The Form I-693, Report of Medical Examination and Vaccination Record, is a report prepared by an authorized civil surgeon that includes the results of various medical examinations performed on an applicant by the civil surgeon, as well as a record of the applicant’s vaccinations. Those applying for permanent resident status from within the United States by filing a Form I-485 application (“adjustment of status”) must complete the Form I-693 as part of their application process, to establish that the applicant is not inadmissible to the United States on public health grounds.
Applicants are posed with two options. On the one hand, they may file the Form I-693 with their initial adjustment of status application, providing it to USCIS at the start of the process. On the other hand, if an applicant decides to file their adjustment of status application without Form I-693, USCIS will request it later in the process, either by issuing a Request for Evidence (“RFE”) or by asking the applicant to bring it to their interview, should USCIS require the applicant to attend a final interview before adjudicating their application. This leads to the question of whether it is advantageous to submit Form I-693 with the initial I-485 application, or whether it is better to wait and file it at a later point. Each option has its own pros and cons.
Deciding when to complete the Form I-693 medical exam
According to USCIS, filing the Form I-693 concurrently with the Form I-485 will result in faster adjudication. With that in mind, many applicants may wish to file the Form I-693 with their initial application to avoid delays on the back end of their green card process. This may be particularly true for employment-based cases, as USCIS is currently waiving interviews for most of these applications. In those cases, by filing the Form I-693 with the initial I-485 application, USCIS would be able to adjudicate the case without issuing a Request for Evidence for the missing medical exam, thereby avoiding those delays.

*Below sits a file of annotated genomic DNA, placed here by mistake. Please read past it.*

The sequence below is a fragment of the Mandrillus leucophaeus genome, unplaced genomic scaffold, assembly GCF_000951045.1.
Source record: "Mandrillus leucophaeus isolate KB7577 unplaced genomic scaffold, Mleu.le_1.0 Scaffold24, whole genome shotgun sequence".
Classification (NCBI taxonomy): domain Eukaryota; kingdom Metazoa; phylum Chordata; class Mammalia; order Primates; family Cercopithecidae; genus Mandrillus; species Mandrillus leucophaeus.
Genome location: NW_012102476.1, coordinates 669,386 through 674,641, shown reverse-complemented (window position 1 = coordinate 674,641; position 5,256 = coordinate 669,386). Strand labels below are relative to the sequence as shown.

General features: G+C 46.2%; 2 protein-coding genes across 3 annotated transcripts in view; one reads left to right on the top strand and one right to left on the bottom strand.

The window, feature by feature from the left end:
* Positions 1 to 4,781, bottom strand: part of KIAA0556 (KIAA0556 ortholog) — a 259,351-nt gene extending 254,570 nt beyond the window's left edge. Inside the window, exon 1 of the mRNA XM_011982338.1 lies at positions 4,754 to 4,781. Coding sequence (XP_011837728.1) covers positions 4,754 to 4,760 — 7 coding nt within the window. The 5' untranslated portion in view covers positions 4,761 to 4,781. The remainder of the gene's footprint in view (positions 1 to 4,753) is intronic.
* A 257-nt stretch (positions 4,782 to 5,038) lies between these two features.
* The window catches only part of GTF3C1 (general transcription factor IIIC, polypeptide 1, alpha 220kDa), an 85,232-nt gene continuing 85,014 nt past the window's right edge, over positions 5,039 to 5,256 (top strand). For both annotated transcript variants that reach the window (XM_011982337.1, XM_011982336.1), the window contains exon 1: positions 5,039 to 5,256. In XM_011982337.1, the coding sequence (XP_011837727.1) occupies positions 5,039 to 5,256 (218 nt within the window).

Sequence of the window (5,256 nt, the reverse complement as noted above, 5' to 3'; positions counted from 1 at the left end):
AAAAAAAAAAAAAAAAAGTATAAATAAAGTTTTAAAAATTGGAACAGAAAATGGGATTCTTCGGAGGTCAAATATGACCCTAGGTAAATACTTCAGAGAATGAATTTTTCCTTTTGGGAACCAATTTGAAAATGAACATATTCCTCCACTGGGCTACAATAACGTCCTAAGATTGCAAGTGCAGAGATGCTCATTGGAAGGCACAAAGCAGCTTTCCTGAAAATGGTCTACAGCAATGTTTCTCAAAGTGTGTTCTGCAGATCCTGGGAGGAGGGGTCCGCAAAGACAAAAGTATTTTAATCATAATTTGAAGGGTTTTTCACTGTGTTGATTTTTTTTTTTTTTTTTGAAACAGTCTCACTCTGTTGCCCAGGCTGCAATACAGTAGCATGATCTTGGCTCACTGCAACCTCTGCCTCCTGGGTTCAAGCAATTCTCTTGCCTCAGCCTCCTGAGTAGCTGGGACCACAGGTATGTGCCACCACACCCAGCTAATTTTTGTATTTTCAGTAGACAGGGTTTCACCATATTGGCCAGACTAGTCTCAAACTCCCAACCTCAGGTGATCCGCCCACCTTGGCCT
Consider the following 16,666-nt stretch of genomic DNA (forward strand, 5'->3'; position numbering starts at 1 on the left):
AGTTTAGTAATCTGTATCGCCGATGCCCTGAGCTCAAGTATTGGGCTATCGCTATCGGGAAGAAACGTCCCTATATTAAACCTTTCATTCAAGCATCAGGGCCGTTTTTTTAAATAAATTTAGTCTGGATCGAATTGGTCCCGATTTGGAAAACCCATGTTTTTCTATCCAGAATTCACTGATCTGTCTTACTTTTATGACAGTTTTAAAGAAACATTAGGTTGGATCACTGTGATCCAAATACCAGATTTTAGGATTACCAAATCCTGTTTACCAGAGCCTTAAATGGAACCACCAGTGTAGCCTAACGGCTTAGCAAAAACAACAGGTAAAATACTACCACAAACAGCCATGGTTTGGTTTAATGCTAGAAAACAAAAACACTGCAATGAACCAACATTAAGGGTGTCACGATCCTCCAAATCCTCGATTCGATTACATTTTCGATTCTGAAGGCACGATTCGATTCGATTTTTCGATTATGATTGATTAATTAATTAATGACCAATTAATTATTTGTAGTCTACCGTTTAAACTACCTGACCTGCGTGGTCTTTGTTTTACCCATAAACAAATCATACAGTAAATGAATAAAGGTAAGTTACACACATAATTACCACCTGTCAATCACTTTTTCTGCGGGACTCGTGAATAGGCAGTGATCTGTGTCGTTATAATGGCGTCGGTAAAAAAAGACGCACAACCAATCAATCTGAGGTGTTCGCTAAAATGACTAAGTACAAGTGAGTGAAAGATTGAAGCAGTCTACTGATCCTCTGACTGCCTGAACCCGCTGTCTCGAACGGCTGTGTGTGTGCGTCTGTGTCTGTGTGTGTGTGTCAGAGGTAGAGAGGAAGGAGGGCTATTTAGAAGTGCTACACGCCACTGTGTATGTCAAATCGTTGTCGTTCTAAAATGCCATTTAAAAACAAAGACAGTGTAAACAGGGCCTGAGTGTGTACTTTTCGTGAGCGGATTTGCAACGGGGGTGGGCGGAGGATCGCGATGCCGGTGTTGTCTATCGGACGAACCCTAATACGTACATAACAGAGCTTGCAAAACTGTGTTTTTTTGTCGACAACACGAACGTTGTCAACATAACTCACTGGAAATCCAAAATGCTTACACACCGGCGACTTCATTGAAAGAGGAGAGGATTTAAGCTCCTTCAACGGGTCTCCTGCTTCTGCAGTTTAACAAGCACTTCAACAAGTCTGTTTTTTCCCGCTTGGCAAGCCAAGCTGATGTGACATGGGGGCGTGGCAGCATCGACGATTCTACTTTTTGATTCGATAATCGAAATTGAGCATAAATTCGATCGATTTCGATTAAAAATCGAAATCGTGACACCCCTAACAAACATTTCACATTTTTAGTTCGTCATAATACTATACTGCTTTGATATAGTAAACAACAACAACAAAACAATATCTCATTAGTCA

For marriage-based cases, however, there is arguably minimal benefit to providing the Form I-693 upfront, as the applicant is almost guaranteed to have a final interview scheduled. Marriage-based green card applicants can simply bring a recently completed Form I-693 with them to their interview and avoid any risk of having the report expire earlier in the process.
The two-year validity period of the Form I-693
The Form I-693 is valid for two years from the date it is signed by the civil surgeon. In most cases, the I-485 application will be adjudicated by USCIS within a two-year time frame, so if a valid Form I-693 was filed with the Form I-485, there is a good chance that it will remain valid for the entire process.
However, USCIS processing times fluctuate constantly, and the adjudication of an adjustment of status application may take longer than expected. It is difficult to predict the processing times of any individual adjustment of status application, and there is a risk that it will take longer than two years for USCIS to adjudicate an application, which means a Form I-693 filed with the initial application will have expired. If the Form I-693 expires before USCIS has adjudicated the application, the applicant would need to complete a new medical exam, costing them additional time and money.
If an applicant instead opts to file their adjustment of status application without a Form I-693, USCIS will issue a request for it later in the process. If an applicant takes this route, it may guarantee that the exam doesn’t expire, but it does run the risk of increasing the overall processing times of the application, as USCIS will not be able to adjudicate the green card application until after the applicant has completed the medical exam and submitted it to USCIS.
The “60-day rule”
When having a Form I-693 medical exam completed, applicants should also be mindful of how much time passes between completion of the exam and the submission of the Form I-693 to USCIS. Ordinarily, the medical exam must be submitted to USCIS within 60 days of when it is signed by the civil surgeon. Therefore, it is always best practice for applicants to complete their medical exam near the date they intend to file it with USCIS, so that there is little risk of 60 days passing before USCIS receives it.
Currently, there is a waiver of the 60-day rule, which is in effect until September 30, 2022. While this waiver is in effect, the medical exam can be submitted to USCIS beyond the 60-day timeframe. Nevertheless, the overall two-year validity period of the Form I-693 is still worth considering, and it is still advisable to have the exam completed near the date of intended filing to reduce the risk of it expiring before the application has been adjudicated.
The 60-day rule is still provided in the USCIS policy manual, so it is likely to return to that standard after September 30.
For more information about the history of the I-693 medical exam and its specific requirements, please see our blog post, “The Medical Exam Demystified.”
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